More problematic, however, is the defendant's contention that the district court violated Rule 11(c)(1) by failing to inform him that payment of restitution could be made a requirement of the sentence resulting from his plea of guilty. Although it is clear from the record that the district court properly apprised the defendant of the maximum term of imprisonment and the maximum fine under section 1014, it is equally clear that the court failed to advise the defendant of the possibility that the court might order him in the criminal proceeding to pay restitution to the bank. Thus, the court failed to comply with the strictures of Rule 11(c)(1) with respect to expressly informing the defendant of the possibility that restitution may be imposed.
This conclusion, however, does not end our inquiry. This court has previously recognized that a district court's failure to comply with Rule 11(c)(1) is harmless error where the record establishes that the defendant nevertheless understood the charges against him and their direct consequences. See, e.g., United States v. Lovett, 844 F.2d 487, 492 (7th Cir.1988); Ray, 828 F.2d at 405; United States v. Darling, 766 F.2d 1095, 1099 (7th Cir.), cert. denied, 474 U.S. 1024, 106 S.Ct. 579, 88 L.Ed.2d 561 (1985). The government contends that the record read in its entirety reveals that the defendant understood that the court could order restitution as part of his sentence and, thus, the district court's failure to inform the defendant of the possibility of restitution was harmless error. Upon review, we agree.
The transcript of the November 2, 1987, hearing at which the defendant attempted to enter a plea of nolo contendere clearly establishes that the defendant had knowledge of the money he owed the bank. The defendant's counsel stated in open court in the presence of the defendant that the nolo contendere plea was made to avoid an adverse impact in the civil suits pending against the defendant and his partners:
"So, we--what we would like to do here, Your Honor, is enter a plea of nolo contendere in order to not prejudice his rights in these civil cases that are still pending and that will probably go ahead and be litigated for the ensuing months or years....
Our position is simply, we're willing to come in and say, Judge, we're not contesting it, but we simply don't want to perhaps prejudice ourselves later down the line perhaps in these six or seven lawsuits that are still pending, and we're simply saying this may have been [sic] an adverse impact on those."
Thus, it is obvious that the defendant had knowledge of the possibility of restitution. It is clear from the above excerpt that the defendant had knowledge of the civil suits pending against him and that they were filed to force him to pay his share of restitution to the bank.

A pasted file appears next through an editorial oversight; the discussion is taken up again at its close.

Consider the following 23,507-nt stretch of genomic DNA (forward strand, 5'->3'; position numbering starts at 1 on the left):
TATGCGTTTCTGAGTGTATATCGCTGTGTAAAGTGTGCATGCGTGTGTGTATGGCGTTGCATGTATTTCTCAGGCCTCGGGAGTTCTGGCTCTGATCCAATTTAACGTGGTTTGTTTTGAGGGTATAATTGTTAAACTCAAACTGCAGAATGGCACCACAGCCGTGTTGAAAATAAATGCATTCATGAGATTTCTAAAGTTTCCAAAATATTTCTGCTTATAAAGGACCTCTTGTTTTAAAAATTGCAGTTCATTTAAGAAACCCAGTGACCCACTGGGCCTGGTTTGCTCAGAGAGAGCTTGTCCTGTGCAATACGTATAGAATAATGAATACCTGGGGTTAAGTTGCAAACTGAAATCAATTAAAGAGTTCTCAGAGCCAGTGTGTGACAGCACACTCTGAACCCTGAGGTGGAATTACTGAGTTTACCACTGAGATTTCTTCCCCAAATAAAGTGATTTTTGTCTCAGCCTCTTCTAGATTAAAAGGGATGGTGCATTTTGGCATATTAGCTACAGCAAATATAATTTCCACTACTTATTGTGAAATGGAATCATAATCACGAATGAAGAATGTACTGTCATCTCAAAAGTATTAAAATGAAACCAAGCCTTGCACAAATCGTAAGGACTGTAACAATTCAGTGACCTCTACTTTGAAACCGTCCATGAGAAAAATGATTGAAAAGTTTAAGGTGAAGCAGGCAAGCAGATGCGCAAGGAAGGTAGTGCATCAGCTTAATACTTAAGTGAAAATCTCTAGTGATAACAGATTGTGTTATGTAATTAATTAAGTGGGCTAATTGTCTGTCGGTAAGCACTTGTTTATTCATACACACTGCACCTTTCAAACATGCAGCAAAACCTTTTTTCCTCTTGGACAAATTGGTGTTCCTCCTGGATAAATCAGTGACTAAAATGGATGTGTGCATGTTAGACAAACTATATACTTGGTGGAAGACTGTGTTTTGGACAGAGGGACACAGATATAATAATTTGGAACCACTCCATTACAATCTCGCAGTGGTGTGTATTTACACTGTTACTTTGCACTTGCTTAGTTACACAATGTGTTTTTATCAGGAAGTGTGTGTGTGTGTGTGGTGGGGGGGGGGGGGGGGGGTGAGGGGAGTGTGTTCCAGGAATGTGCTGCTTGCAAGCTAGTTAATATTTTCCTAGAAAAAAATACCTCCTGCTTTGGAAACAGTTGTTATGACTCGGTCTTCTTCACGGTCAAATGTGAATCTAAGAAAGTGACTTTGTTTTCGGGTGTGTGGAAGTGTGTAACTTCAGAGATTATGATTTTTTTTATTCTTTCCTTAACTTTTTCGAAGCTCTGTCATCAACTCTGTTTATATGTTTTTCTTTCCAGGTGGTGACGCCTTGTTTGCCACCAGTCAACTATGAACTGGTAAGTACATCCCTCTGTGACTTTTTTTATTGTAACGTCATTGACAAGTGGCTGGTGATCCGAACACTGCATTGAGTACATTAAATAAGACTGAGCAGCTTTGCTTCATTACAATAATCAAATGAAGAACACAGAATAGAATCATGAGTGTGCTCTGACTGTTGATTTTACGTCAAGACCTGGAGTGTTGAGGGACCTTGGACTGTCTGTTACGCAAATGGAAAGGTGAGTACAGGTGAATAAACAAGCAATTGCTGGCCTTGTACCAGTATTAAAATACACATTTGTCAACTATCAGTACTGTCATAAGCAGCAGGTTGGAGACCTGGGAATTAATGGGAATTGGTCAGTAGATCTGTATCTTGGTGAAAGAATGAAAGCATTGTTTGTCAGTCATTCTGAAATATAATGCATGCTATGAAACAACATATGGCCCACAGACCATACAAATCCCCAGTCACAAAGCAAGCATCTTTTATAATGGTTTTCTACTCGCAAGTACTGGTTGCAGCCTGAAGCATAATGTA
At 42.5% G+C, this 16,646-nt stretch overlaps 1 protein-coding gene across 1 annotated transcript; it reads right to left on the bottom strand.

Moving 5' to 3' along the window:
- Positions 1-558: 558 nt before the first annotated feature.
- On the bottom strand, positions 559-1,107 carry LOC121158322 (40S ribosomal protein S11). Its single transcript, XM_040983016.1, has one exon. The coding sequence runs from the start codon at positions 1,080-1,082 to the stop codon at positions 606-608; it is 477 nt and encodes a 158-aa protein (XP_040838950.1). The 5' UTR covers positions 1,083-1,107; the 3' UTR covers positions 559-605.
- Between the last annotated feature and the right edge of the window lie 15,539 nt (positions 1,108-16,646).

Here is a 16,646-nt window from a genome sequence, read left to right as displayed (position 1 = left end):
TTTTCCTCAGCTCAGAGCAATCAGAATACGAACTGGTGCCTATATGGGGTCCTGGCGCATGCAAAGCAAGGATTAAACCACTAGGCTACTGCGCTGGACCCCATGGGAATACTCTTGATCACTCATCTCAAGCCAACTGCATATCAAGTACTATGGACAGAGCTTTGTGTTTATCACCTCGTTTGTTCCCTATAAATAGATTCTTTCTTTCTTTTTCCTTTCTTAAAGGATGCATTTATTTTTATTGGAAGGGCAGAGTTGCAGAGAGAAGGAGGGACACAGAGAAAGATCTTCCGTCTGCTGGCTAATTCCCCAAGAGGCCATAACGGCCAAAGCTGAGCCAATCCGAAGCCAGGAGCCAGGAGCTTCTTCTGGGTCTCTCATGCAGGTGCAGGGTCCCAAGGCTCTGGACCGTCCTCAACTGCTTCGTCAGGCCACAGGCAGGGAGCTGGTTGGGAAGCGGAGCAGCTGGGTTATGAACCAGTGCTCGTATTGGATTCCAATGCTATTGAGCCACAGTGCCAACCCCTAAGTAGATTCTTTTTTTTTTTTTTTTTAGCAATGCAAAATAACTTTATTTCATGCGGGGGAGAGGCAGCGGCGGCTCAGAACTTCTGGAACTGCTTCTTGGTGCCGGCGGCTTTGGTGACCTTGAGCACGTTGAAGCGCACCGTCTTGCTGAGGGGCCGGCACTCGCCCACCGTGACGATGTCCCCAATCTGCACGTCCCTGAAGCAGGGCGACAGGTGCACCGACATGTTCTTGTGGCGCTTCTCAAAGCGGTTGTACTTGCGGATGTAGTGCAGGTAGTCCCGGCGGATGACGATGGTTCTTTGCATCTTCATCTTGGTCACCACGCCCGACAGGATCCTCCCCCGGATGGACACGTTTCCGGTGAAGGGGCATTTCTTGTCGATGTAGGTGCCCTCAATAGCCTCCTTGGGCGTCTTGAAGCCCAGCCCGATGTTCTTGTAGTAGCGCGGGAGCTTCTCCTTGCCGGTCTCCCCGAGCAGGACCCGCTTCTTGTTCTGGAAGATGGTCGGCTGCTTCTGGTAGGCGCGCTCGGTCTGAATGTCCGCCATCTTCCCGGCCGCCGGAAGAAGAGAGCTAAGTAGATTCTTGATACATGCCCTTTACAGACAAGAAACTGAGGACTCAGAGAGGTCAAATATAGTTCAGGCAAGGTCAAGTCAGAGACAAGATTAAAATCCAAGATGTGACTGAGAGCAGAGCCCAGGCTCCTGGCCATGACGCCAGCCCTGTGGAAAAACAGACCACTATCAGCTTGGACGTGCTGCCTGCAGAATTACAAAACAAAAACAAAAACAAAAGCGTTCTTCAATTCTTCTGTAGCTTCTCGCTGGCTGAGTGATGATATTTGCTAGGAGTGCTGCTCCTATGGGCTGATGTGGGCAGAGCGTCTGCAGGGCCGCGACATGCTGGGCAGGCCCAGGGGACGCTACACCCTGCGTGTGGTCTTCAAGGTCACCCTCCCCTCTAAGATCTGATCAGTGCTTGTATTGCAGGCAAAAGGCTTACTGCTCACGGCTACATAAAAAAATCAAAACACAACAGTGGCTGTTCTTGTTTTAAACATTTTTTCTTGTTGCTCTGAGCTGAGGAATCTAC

Restitution was also discussed at the final hearing held in the district court. The Assistant United States Attorney requested that the defendant pay restitution to the bank:
"Therefore, we believe first of all that the Defendant should be ordered to make restitution, but in lieu of restitution, we would ask the Court to order the Defendant to pay a fine in the same amount that he would owe the bank if the Court does not order restitution...."
Transcript of February 8, 1988, hearing at p. 19.
At this same hearing, the defendant stated that he understood restitution could be a part of his sentence, and argued for probation in order to meet the requirement of making restitution to the bank:
"THE DEFENDANT: I think I should be given probation in order to--so that I can make restitution to the bank for my share of the loan which the other partners and myself are coming to terms somehow in the next few days with the bank and I not be given restitution by the Court for the full amount of the loan but only for my share because there were two other partners that did get some of the evidence /sic/ which was submitted for the loan.
THE COURT: Did the other partners sign the loan?
THE DEFENDANT: Yes, sir, two other partners.
THE COURT: Uh-huh.
THE DEFENDANT: And there was no intent to do wrong on my part at the time of the loan.
THE COURT: Well, you certainly knew, did you not, Mr. Peden, that the document that you presented to the Court--to the bank was false?
THE DEFENDANT: I didn't turn it in. I did get the document, but I am not the one who turned it in to the bank.
THE COURT: But you signed it, did you not?
THE DEFENDANT: Yes.
THE COURT: And you knew that it was going to be utilized by the bank. You knew it was going to be taken by the bank, didn't you?
THE DEFENDANT: Yes, sir.
THE COURT: And that it was going to be used for the purpose of--of granting you a loan?
THE DEFENDANT: Yes, sir.
THE COURT: All right. What else would you like to say?